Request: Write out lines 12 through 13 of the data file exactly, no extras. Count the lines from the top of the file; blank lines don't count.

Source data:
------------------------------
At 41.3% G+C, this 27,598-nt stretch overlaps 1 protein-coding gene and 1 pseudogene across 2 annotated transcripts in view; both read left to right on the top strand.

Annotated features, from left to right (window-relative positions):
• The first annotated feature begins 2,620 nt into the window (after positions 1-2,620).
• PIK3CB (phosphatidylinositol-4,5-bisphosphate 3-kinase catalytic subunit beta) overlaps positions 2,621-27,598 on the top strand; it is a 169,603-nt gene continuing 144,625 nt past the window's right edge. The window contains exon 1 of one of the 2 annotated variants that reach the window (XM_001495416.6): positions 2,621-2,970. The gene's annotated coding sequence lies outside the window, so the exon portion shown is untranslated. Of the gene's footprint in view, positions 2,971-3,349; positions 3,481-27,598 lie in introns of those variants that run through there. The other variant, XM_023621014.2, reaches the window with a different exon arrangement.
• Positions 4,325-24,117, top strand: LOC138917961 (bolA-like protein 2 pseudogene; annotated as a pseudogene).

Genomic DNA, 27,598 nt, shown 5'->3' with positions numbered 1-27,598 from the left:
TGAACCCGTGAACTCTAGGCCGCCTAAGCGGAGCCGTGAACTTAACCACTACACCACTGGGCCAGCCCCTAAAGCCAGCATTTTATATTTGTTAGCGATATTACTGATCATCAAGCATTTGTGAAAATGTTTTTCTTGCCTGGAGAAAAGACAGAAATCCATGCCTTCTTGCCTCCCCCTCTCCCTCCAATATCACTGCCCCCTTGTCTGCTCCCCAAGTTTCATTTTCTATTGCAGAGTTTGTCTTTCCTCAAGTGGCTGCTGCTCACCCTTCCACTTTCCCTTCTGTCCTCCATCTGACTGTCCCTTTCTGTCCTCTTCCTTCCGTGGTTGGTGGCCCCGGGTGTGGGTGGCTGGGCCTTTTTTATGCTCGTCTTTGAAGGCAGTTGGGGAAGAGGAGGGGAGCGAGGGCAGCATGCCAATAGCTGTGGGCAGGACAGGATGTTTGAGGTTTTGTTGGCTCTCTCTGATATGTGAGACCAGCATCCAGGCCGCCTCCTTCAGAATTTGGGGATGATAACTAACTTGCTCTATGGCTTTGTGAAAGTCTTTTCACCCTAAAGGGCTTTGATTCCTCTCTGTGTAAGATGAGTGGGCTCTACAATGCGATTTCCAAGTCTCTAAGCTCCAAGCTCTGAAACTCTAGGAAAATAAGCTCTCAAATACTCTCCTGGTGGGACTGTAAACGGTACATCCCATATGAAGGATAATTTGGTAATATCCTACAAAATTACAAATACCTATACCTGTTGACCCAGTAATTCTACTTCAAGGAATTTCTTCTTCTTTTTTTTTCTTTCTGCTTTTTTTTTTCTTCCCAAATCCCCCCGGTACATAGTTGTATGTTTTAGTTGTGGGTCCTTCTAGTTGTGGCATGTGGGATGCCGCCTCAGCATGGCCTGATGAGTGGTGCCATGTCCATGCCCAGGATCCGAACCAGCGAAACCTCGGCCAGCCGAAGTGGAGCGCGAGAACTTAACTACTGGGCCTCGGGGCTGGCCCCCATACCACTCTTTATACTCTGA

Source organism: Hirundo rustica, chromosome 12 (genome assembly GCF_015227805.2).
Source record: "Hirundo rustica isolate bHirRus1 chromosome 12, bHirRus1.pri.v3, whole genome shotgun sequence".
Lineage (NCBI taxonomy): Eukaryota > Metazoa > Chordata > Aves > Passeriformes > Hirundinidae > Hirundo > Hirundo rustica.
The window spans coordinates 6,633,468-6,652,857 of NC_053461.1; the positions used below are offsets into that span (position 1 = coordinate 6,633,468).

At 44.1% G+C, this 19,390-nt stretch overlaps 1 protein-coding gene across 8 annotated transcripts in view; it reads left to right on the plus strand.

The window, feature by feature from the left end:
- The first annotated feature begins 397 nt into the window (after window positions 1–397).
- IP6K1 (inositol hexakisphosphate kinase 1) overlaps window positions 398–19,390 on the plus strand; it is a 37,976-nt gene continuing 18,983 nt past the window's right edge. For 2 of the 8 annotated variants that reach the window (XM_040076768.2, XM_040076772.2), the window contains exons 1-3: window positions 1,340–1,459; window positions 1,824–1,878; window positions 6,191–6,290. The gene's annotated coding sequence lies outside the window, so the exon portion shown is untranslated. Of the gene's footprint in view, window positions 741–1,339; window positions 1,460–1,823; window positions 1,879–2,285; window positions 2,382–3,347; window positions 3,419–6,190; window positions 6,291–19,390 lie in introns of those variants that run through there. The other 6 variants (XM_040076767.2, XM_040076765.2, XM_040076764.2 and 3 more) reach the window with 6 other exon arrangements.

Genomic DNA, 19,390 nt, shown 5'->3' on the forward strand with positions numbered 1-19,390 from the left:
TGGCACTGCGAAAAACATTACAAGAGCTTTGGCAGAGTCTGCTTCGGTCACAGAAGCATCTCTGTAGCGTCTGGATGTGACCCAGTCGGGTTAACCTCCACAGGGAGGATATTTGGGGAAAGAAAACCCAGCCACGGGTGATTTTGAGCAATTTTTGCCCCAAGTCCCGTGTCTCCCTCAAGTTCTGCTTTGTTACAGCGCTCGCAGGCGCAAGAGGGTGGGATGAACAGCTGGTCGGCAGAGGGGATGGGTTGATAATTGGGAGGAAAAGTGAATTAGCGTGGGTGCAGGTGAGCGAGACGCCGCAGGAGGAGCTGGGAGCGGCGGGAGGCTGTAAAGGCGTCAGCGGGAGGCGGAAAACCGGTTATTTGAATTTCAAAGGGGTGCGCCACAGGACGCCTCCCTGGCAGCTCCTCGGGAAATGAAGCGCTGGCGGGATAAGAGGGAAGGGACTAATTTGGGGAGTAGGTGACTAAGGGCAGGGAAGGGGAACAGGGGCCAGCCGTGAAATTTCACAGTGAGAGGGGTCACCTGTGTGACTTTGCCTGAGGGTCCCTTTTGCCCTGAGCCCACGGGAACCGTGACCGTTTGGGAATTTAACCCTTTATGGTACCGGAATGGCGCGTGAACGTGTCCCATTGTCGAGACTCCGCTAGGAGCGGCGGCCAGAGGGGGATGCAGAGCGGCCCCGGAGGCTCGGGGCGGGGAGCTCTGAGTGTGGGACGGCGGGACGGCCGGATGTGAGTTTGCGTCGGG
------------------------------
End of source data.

At 44.1% G+C, this 19,390-nt stretch overlaps 1 protein-coding gene across 8 annotated transcripts in view; it reads left to right on the plus strand.

The window, feature by feature from the left end: